Women Who Run With the Wolves by Clarissa Pinkola Estes;  If you have never studied the psychology of fairytales then this a great book to begin with.  It contains all the best loved fairytales as well as some you might not be familiar with, along with psychological commentary that explains the intuitive women's wisdom contained within the tales. Aimed at female readers and tagged as Women's Studies, this is a powerful book that teaches readers how to reclaim their inner wild woman and feminine power. There is a reason this book is a modern classic...it really is that good.

Little Red Riding Hood Uncloaked by Catherine Orenstein;  As the title suggests this book concentrates on the story of Little Red and her perilous journey through the woods to her grandmother's house. It explores the sexual morality of the tale; asking who is to blame for Red's fate and who should be the one to save her?  Could she, should she save herself?  It explores the many, many guises this fairytale has worn over the years. It also includes a 31 bullet point break down of the traditional fairytale.  This book began as a thesis and it does read like an academic piece, rather than a piece of commercial writing, but that only encourages the reader to take the material seriously and to view the most popular fairytale of them all in a completely new and sophisticated light.

The Wolf in Your Bed by Jill Harris;  I downloaded this book onto my Kindle so I don't know if it's available in hard copy.  If it isn't, then it really ought to be.  I read it straight through in a day, then went back to beginning and read it through again.  I love this book.  I think it might be self-published, due to the amount of typo's but the material is cracking!  With a good copy editor to give it a polish I see no reason why it shouldn't be picked up by a traditional House, if it hasn't been already. It is basically a survival guide for women who have come through, or who are experiencing, an emotionally abusive relationship.  It uses the popular fairytales as a way of helping women to identify their abuser's MO and personality type, then it gives her the tools she needs to deploy damage-limitation.  I bought it as research for my studies and what drew me to this title initially is that it uses journal writing as a form of self-help therapy, and so the book is full of writer's prompts, all with a fairytale theme.  Even if you have never had a bad boyfriend, this book is invaluable in helping women to identify the 'wolves' out there so that they can avoid them.  Plus the prompts are great practice and warm up tools for any writer.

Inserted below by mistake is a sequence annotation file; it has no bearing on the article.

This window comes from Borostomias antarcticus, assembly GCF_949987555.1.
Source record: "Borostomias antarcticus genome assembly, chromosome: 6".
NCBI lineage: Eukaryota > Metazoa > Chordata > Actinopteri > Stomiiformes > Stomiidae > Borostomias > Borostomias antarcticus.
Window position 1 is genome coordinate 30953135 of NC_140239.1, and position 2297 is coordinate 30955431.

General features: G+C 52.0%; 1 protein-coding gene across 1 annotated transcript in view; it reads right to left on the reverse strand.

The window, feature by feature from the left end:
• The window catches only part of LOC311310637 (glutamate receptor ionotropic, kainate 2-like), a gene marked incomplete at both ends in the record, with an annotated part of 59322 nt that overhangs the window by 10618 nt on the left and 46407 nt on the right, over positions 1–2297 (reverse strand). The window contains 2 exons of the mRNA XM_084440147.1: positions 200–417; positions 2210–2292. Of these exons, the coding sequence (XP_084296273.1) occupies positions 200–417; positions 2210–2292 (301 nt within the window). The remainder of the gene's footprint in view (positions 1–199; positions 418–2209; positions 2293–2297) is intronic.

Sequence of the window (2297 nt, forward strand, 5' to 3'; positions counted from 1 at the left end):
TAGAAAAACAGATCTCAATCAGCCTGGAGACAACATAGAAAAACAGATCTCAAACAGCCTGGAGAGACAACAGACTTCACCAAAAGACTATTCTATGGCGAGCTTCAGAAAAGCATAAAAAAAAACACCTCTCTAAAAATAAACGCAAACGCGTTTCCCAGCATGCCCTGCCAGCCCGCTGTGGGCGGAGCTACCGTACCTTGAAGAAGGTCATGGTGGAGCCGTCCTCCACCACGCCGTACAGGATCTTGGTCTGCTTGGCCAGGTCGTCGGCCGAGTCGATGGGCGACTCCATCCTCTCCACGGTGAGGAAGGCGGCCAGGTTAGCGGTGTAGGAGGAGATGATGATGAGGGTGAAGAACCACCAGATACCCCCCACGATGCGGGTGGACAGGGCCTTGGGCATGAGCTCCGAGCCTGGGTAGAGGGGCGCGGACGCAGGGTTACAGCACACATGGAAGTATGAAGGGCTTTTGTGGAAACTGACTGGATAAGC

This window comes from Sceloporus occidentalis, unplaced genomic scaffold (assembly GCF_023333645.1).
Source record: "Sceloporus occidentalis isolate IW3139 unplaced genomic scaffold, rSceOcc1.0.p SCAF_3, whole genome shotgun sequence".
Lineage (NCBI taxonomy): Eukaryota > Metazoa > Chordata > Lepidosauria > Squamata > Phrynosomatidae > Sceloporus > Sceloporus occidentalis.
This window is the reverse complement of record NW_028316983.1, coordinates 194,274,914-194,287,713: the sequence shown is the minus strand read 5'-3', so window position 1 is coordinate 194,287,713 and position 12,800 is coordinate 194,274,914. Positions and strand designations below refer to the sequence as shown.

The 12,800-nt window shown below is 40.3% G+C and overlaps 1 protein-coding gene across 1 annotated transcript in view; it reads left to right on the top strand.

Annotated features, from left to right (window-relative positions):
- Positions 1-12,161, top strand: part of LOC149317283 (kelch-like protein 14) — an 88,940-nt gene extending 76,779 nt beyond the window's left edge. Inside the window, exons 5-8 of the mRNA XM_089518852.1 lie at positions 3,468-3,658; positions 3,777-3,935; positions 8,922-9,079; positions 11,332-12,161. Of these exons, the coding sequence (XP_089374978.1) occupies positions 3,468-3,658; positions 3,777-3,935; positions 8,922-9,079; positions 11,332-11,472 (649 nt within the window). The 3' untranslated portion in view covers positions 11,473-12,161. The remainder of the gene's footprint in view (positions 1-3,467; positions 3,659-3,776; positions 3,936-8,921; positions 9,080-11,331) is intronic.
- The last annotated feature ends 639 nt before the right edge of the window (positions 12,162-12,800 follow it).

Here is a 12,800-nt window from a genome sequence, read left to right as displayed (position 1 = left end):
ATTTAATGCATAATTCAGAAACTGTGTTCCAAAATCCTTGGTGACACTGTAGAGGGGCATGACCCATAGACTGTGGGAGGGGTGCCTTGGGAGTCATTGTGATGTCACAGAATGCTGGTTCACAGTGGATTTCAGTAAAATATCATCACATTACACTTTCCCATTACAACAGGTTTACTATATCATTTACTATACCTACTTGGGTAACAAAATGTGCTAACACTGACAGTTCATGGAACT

Beauty Bites Beast by Ellen Snortland;  This is a kick-ass fairytale book!  Once you have identified 'the wolf in your bed' with the previous title, use Beauty Bites Beast to awaken the warrior woman within.  Again, I found this title to be a page turner and I kept wondering why it has taken so long for a book like this to made available to women?  It is a book of women's self-defense, both psychological and physical defense.  It explores why men might prefer women to be Sleeping Beauty types, how to recognize if you are a Sleeping Beauty type and most importantly how to wake up and start standing up for yourself.  Imaginative chapter titles include Why Beauty Sleeps...the spell of hearth and home; The Queen is Not Amused...Commanding Respect with Verbal Self-Defense; The Magic Potion of Fighting Spirit and my personal favourite Bitches, Battle Axes and Boadiceas.  Yes, this book is a self-defense manual, but it is written in a female friendly manner, with fairytale flair.  And there is an image of Boadicea on the cover...how can any strong, independent woman not want to read this book?  It could be a life saver. 

The Bloody Chamber by  Angela Carter;  This is a classic collection of darker versions of the popular fairytales.  It includes The Company of Wolves, which was made into a film in the 1980's and that is the reason I bought it.  It is dark, Gothic and surprising.  If you simply want a more sophisticated collection of fairytales for your bedtime reading then this is a good book to keep on your bedside table.